How else might choreographies demonstrate interdependence (an ecological structure)? And is this a description of the functional interdependence (how it actually works on the inside) only, or does it also include the perceived interdependence, the perceived gestalt of the work (something like the visual composition and the interdependence of formal elements to constitute the overall “effect” or “specular”(?) experience of the piece? In SO, I would classify the analysis of the cueing system as the former (the internal functionality) and the analysis of counterpoint and alignments (particularly those annotated in the project videos) as the latter (compositional devices/effects).
. . . the entire spectrum of compositional devices/elements/effects could be analyzed for their interdependent potentials . . . how elements are put together and the effects of those compositions . . .
Props (object theatre)
Symbiotic relationship with the audience
Something about the relationship between the work and external cultural objects (I’m thinking about work that appropriates or cites or quotes other existing work—music, choreography, text, etc.)
Still the ongoing question, how might ecological analysis function as a methodology for choreographic analysis? Further, how might this “ecological analysis” be inflected by ecofeminist and queer ecofeminist critiques, producing a queer eco(feminist)logical analysis of choreographies?
Ecofeminism: correlating mutually reinforcing systems of oppression between feminism and ecological struggles
Queer ecofeminism (which may in fact be the starting point for what I have eventually considered ecosexuality/sexecology): extends the correlation to other master narratives and apparatuses by which “Others” (nature, female, queers, the erotic, etc.) are alienated in order to constitute the normative (the natural, male, heterosexual, logical, etc.); where this seeps into ecosexuality is the point at which all bodies become permeable and inter-penetrable
Can there be a Sexecological analysis of choreography (I believe sexecology, as I have theorized it, is necessarily queer)?
Questions about how different choreographers/dance practices (practitioners)/performance artists have constructed “nature” and their relationship to it. Right now Laban and his “nature cults,” his assertion of the correlation between natural forms and human movement as one potential object for analysis; Butoh suggests itself immediately as another. Karl Cronin, Love Art Lab, etc.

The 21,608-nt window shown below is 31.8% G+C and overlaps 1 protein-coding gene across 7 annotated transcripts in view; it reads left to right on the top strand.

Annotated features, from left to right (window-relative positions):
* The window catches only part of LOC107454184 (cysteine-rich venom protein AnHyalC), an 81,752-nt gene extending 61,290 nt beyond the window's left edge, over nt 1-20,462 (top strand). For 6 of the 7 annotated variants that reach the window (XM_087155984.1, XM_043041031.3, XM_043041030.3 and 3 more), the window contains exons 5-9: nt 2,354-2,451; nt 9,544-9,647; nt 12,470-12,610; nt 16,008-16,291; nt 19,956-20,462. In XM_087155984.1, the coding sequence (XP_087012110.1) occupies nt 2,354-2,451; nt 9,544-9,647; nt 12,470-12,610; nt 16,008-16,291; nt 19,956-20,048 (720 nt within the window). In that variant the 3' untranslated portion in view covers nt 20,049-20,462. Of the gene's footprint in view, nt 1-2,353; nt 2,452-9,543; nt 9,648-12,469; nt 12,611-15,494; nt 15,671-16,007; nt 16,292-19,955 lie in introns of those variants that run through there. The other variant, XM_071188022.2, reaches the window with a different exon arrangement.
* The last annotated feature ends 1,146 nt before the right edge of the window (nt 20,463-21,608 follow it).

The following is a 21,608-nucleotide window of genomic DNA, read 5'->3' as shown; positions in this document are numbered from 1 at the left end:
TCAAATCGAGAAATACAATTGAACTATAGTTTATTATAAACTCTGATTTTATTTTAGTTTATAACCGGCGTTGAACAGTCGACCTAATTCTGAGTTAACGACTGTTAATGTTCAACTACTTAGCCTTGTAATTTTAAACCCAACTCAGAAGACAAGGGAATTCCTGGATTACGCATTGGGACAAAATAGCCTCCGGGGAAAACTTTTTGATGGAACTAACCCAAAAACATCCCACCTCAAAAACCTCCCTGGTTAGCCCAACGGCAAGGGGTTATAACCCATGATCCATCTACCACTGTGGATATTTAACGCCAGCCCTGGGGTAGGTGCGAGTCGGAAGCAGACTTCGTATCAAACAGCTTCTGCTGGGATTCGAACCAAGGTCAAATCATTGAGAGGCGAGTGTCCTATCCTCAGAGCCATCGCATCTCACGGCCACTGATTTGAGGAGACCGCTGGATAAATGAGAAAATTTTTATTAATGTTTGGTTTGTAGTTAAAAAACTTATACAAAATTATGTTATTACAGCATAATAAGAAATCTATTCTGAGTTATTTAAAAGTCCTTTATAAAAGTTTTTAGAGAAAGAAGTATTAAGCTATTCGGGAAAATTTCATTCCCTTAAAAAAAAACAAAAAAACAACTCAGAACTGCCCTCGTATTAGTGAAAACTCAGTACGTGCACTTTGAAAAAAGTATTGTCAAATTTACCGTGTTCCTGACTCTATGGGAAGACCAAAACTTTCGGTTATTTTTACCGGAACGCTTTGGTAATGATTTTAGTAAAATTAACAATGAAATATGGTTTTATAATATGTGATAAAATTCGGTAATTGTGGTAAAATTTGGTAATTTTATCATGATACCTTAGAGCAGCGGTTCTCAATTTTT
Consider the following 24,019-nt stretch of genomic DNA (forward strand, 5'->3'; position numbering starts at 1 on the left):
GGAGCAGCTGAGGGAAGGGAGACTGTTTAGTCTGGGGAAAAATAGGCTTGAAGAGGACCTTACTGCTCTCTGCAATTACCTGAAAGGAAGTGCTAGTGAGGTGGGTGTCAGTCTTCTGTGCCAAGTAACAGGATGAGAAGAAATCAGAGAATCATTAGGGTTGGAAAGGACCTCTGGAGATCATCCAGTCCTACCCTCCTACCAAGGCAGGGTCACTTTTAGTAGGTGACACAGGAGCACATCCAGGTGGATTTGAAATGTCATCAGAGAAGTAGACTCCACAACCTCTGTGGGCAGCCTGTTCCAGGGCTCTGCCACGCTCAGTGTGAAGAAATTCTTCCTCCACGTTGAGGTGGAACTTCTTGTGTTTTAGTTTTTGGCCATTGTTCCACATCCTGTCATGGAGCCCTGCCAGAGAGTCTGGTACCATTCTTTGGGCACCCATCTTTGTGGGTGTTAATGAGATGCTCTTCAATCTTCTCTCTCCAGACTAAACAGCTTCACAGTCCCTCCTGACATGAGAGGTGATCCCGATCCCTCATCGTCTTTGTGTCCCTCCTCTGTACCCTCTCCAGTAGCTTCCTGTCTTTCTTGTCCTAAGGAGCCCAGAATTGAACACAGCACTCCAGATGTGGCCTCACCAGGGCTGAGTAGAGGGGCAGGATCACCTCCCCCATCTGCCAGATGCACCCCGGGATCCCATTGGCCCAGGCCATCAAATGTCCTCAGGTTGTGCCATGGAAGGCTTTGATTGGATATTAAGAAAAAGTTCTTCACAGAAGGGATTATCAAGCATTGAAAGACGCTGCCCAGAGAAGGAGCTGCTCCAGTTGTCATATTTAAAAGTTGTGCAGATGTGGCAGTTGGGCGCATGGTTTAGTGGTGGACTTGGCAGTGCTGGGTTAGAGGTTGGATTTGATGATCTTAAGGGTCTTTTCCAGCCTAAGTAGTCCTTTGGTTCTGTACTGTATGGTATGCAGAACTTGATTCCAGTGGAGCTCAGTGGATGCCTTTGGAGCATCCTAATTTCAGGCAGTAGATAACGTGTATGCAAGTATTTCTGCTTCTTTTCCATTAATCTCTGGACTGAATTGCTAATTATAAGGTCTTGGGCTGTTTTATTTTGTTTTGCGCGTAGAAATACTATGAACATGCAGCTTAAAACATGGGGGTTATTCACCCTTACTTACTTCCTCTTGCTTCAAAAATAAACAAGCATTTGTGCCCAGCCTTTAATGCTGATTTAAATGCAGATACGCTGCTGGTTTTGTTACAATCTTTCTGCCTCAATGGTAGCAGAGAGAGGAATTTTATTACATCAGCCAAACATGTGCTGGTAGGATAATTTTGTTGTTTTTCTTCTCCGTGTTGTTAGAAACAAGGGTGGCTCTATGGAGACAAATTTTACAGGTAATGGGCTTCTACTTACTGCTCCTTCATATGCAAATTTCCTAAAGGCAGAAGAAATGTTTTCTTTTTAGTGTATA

Filed under: Dance, dance review | Tags: abigail yager, architecture, inscription, mara penrose, osu, renee ripley, sololos, Synchronous Objects, thompson library, trisha brown
Another exhilarating dance performance I had the opportunity to experience this week was a performance of Trisha Brown’s Sololos, staged and directed by Abigail Yager, performed in Thompson Library on the campus of the Ohio State University.
There is a video of the performance floating around facebook, but I can’t seem to find it this morning. I did find a video detailing the history and renovation of Thompson Library, which will at least give a sense of the architecture to which I will refer.
To start, I have seen this piece three or four times, all in different settings, and I have to say that I could not conceive of a more apt space in which this piece might be performed. I am a big fan of the architecture of Thompson Library, and its structures provided a wealth of lines, spaces and formal alignments for this dance that has itself a kind of internal architecture (I think there’s a sense in which all dance has a kind of architecture, and there has been a burgeoning mass of research exploring the relationships between dance and architecture; the work with which I am the most familiar has come out of/around the Synchronous Objects project. You can read about some of this research here. I also have a brilliant colleague of mine, Mara Penrose, is currently collaborating with architecture student Renee Ripley on an upcoming project entitled Inscription, another great opportunity to examine the interplay between dance and architecture). Sololos, like much of Trisha Brown’s work, has a very precise geometry to both the movement material and the spatial organization of the dancers. There is a linearity to the movement, and a constant sense the every point on every surface of each dancers’ body both corresponds and is aware of its correspondence to spatial coordinates. In the performance of the dance, its internal geometry enters a dialogue with the geometry of the space; the coordinates of the dance become mapped onto the infinite potential axes provided by the architecture and the viewers. There is also an architecture to the timing of the dance; it goes beyond the precision of the individual actions of individual dancers and moves into the realm of interactive precision: I experience it almost as a temporal geometry, and as dancers move through various phrases of movement, in and out of unison, there is a constant sense of correlation across time. Additionally, related to both the spatial/formal and the temporal architecture of the dance, there is also an architecture to the attention required by this piece.